A warrior raised his tomahawk as she got close, but she sliced open his throat with such speed, his arm never swung down. A stronger warrior charged her, he swung his blade, she broke his arm, and with one punch drove his own knife into his chest. Two more, three more, all mowed down, outwitted and overpowered by this girl.


Each murderous blow gave Satinka more courage, more confidence, more rage and more blindness to what she was truly doing, killing indiscriminately. Could she say she was better than the Hawk? That question no longer existed. There was only the need to inflict pain and the satisfying of that need. She never realized that at some point, she should want to turn off that need.


Before long there were teams of twenty Hawk warriors looking for her. But they would not realize the coyote watching them or the previously killed warrior that had suddenly appeared in their ranks was who they sought.


Before long the Hawk were fleeing the Shanowah lands, but Satinka’s thirst could not be quenched. She killed every last one she could find. But not only Hawk. Her vision had changed, her perception of humanity. She was no longer one of them. Not Shanowah, not a woman, not a human. All of them were her enemy and all deserved to die.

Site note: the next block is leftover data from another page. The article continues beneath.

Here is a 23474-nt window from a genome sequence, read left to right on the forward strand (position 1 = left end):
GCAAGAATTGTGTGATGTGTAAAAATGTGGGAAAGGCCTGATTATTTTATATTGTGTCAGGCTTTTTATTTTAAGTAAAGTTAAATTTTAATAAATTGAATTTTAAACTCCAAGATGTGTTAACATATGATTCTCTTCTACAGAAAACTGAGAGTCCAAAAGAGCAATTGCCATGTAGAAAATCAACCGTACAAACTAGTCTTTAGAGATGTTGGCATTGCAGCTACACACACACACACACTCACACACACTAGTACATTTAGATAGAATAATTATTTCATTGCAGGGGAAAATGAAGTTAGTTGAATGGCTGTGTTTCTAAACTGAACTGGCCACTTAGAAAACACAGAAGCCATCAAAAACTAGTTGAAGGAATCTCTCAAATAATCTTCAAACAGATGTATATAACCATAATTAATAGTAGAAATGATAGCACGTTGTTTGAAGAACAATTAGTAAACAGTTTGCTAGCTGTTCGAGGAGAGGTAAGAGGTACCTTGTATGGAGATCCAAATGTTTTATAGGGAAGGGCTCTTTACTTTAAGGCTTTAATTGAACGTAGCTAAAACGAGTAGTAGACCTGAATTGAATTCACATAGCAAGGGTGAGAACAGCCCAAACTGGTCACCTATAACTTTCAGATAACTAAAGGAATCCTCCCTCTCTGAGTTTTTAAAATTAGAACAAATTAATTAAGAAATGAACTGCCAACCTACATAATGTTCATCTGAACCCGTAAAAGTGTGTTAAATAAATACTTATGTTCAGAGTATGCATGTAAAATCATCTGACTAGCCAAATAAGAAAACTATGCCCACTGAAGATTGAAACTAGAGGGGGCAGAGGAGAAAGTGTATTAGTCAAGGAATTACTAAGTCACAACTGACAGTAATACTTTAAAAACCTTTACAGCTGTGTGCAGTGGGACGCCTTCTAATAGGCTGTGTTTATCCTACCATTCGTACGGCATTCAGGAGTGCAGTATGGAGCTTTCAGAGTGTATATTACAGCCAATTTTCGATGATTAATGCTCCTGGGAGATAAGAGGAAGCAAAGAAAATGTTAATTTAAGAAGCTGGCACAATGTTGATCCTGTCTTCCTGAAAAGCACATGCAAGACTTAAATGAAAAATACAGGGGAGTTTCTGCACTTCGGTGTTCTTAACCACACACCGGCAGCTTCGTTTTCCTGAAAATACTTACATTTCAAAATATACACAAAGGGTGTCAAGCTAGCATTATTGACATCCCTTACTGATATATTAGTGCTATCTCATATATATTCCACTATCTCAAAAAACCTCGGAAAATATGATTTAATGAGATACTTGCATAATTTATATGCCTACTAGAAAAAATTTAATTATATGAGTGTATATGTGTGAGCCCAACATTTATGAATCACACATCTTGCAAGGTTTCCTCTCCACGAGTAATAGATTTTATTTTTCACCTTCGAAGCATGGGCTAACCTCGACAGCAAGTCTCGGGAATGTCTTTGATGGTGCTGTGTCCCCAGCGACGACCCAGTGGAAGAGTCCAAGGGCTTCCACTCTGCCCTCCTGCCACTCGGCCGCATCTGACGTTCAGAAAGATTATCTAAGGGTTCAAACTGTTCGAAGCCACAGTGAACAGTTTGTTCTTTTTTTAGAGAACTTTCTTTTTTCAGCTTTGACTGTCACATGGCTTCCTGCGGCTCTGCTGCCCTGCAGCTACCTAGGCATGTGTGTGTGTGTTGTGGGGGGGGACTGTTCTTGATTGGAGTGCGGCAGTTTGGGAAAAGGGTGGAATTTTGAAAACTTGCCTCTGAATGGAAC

Soon the flailing Shanowah tribe was on the verge of extinction from the very person who sought to save them. The shaman apprentice who was now shaman devised a plan.  He understood what had happened and why.


He gathered warriors and learned where her cave was. But his memory of her, who she once was, prevented him from going the distance. He could not bring himself to do what was necessary to end her. So when the Shakani had retreated to its cave, he had the warriors cause an avalanche to block the only entrance.


She was buried in the earth. Surely this was enough. Surely this was more merciful than destroying her and because of the sweet girl she had been, she deserved mercy.


Years later, Shanowah people reported seeing “that white woman” wandering in the night. Then a lone Hawk warrior.


The shaman investigated but the cave was still blocked. After a personal encounter he had with the white woman, he realized it was a hallucination. If one wandered near enough to Satinka’s cave, the Shakani could pervade their mind. She could no longer roam physically, but she had found a way to wander mentally.


And so it was, that the land that would eventually be named Graveyard Valley, would be called Tay-Do. Forbidden land. A place avoided by all Shanowah. And the true story of Satinka, who had become a monster, a shame, was kept a secret for only the tribal elite to know.